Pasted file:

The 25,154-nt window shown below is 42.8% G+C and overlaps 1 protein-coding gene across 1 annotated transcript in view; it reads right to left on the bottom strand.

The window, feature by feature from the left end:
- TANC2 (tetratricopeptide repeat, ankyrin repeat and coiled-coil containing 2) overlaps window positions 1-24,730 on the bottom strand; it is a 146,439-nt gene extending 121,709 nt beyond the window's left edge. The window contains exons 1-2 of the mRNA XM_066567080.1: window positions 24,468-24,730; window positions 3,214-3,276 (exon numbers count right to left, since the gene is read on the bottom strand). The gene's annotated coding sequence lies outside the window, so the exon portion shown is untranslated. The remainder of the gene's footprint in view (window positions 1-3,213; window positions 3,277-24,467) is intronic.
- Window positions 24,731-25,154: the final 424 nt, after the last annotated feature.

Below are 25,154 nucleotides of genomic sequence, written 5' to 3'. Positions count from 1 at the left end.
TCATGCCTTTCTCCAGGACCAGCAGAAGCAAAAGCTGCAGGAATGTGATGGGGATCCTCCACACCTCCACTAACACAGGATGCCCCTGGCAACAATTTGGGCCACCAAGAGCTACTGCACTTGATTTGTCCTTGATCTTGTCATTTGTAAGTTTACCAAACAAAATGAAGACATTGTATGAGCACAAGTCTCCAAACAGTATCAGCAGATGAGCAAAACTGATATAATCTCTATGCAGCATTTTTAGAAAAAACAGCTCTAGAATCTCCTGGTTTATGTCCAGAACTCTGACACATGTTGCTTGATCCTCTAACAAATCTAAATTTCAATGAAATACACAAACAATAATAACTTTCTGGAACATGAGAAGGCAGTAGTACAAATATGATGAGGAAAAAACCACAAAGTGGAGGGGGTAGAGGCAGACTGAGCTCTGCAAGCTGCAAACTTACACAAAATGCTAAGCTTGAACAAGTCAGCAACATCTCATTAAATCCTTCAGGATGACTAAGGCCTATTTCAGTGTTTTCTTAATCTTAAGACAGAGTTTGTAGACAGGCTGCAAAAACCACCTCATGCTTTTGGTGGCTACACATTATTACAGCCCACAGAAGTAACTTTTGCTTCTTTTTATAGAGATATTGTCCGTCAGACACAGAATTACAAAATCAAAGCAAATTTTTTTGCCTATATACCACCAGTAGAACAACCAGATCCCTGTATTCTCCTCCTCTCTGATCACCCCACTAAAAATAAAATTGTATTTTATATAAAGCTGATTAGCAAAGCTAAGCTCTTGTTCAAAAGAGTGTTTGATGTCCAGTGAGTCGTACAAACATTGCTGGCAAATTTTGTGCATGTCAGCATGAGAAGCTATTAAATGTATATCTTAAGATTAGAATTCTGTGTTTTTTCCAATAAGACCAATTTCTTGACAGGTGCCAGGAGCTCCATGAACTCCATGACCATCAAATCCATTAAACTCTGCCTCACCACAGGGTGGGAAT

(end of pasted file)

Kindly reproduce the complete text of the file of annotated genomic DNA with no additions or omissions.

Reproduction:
The 25,154-nt window shown below is 42.8% G+C and overlaps 1 protein-coding gene across 1 annotated transcript in view; it reads right to left on the bottom strand.

The window, feature by feature from the left end:
- TANC2 (tetratricopeptide repeat, ankyrin repeat and coiled-coil containing 2) overlaps window positions 1-24,730 on the bottom strand; it is a 146,439-nt gene extending 121,709 nt beyond the window's left edge. The window contains exons 1-2 of the mRNA XM_066567080.1: window positions 24,468-24,730; window positions 3,214-3,276 (exon numbers count right to left, since the gene is read on the bottom strand). The gene's annotated coding sequence lies outside the window, so the exon portion shown is untranslated. The remainder of the gene's footprint in view (window positions 1-3,213; window positions 3,277-24,467) is intronic.
- Window positions 24,731-25,154: the final 424 nt, after the last annotated feature.

Below are 25,154 nucleotides of genomic sequence, written 5' to 3'. Positions count from 1 at the left end.
TCATGCCTTTCTCCAGGACCAGCAGAAGCAAAAGCTGCAGGAATGTGATGGGGATCCTCCACACCTCCACTAACACAGGATGCCCCTGGCAACAATTTGGGCCACCAAGAGCTACTGCACTTGATTTGTCCTTGATCTTGTCATTTGTAAGTTTACCAAACAAAATGAAGACATTGTATGAGCACAAGTCTCCAAACAGTATCAGCAGATGAGCAAAACTGATATAATCTCTATGCAGCATTTTTAGAAAAAACAGCTCTAGAATCTCCTGGTTTATGTCCAGAACTCTGACACATGTTGCTTGATCCTCTAACAAATCTAAATTTCAATGAAATACACAAACAATAATAACTTTCTGGAACATGAGAAGGCAGTAGTACAAATATGATGAGGAAAAAACCACAAAGTGGAGGGGGTAGAGGCAGACTGAGCTCTGCAAGCTGCAAACTTACACAAAATGCTAAGCTTGAACAAGTCAGCAACATCTCATTAAATCCTTCAGGATGACTAAGGCCTATTTCAGTGTTTTCTTAATCTTAAGACAGAGTTTGTAGACAGGCTGCAAAAACCACCTCATGCTTTTGGTGGCTACACATTATTACAGCCCACAGAAGTAACTTTTGCTTCTTTTTATAGAGATATTGTCCGTCAGACACAGAATTACAAAATCAAAGCAAATTTTTTTGCCTATATACCACCAGTAGAACAACCAGATCCCTGTATTCTCCTCCTCTCTGATCACCCCACTAAAAATAAAATTGTATTTTATATAAAGCTGATTAGCAAAGCTAAGCTCTTGTTCAAAAGAGTGTTTGATGTCCAGTGAGTCGTACAAACATTGCTGGCAAATTTTGTGCATGTCAGCATGAGAAGCTATTAAATGTATATCTTAAGATTAGAATTCTGTGTTTTTTCCAATAAGACCAATTTCTTGACAGGTGCCAGGAGCTCCATGAACTCCATGACCATCAAATCCATTAAACTCTGCCTCACCACAGGGTGGGAAT